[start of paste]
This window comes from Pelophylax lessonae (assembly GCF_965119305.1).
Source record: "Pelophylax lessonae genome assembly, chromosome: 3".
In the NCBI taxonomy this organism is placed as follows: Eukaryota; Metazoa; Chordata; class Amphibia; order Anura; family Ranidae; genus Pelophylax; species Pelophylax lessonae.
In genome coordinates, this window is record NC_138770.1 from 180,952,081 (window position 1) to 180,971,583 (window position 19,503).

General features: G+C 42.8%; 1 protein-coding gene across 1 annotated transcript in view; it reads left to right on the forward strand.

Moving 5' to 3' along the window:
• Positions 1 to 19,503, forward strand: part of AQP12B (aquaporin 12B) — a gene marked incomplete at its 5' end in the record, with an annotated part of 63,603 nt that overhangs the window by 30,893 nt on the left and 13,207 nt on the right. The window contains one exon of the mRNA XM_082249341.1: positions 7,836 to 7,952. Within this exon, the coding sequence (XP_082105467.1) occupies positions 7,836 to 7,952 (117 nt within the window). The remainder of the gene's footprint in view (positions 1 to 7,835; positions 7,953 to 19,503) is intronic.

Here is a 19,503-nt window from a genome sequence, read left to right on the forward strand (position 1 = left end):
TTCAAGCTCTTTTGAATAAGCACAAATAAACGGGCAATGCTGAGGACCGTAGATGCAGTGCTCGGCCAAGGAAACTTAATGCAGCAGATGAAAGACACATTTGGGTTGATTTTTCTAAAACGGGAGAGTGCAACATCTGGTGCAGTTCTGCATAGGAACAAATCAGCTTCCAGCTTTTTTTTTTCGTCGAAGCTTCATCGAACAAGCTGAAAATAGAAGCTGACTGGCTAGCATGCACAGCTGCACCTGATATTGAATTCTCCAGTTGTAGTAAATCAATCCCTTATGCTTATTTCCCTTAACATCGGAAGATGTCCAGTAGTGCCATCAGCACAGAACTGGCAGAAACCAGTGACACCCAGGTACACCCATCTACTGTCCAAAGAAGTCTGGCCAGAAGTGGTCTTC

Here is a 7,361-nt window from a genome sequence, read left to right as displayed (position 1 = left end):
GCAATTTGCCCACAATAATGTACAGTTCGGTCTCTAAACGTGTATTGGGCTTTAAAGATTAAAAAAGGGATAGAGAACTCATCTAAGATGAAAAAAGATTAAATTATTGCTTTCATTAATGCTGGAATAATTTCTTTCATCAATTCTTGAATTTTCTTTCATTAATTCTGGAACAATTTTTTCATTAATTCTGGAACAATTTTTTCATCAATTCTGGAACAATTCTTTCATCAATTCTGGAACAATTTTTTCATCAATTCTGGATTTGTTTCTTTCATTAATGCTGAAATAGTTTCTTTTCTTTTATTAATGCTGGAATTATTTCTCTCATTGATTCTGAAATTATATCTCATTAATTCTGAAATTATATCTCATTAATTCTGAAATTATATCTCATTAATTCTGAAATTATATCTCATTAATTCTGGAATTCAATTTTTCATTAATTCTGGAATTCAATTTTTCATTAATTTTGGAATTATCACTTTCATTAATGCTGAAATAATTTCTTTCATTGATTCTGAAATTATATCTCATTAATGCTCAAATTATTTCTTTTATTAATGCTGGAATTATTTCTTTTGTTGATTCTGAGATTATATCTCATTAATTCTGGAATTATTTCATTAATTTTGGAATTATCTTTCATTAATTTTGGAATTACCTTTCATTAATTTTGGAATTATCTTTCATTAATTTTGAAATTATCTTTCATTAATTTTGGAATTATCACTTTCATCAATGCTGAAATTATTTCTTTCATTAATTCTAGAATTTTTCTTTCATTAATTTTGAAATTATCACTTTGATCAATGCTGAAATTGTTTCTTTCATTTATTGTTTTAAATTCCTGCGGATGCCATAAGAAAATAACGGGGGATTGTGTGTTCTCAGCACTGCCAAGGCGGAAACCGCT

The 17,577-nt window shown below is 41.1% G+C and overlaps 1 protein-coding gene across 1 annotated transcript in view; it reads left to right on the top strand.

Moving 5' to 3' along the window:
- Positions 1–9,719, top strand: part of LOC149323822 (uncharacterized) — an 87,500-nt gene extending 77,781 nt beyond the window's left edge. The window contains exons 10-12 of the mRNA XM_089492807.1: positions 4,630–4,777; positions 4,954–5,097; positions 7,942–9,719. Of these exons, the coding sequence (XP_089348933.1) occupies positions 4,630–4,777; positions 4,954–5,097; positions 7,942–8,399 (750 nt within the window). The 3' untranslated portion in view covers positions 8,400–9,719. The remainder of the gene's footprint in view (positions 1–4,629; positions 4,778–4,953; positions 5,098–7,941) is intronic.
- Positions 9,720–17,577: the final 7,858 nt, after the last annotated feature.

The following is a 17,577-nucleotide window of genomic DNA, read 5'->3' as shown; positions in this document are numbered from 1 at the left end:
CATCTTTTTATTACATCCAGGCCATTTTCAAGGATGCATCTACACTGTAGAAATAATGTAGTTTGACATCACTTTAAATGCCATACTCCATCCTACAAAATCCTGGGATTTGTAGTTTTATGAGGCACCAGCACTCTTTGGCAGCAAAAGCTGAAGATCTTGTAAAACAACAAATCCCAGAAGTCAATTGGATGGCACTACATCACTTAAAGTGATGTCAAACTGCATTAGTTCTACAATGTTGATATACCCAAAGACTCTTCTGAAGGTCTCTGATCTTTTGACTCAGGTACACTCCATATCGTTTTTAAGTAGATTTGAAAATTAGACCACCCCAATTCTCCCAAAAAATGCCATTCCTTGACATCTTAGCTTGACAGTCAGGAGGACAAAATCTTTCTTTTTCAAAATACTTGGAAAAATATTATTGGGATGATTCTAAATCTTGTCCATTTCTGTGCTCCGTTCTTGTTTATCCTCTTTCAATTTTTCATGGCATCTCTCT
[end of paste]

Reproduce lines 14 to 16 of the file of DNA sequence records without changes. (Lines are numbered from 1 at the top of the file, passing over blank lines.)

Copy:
- Positions 1–9,719, top strand: part of LOC149323822 (uncharacterized) — an 87,500-nt gene extending 77,781 nt beyond the window's left edge. The window contains exons 10-12 of the mRNA XM_089492807.1: positions 4,630–4,777; positions 4,954–5,097; positions 7,942–9,719. Of these exons, the coding sequence (XP_089348933.1) occupies positions 4,630–4,777; positions 4,954–5,097; positions 7,942–8,399 (750 nt within the window). The 3' untranslated portion in view covers positions 8,400–9,719. The remainder of the gene's footprint in view (positions 1–4,629; positions 4,778–4,953; positions 5,098–7,941) is intronic.
- Positions 9,720–17,577: the final 7,858 nt, after the last annotated feature.

The following is a 17,577-nucleotide window of genomic DNA, read 5'->3' as shown; positions in this document are numbered from 1 at the left end: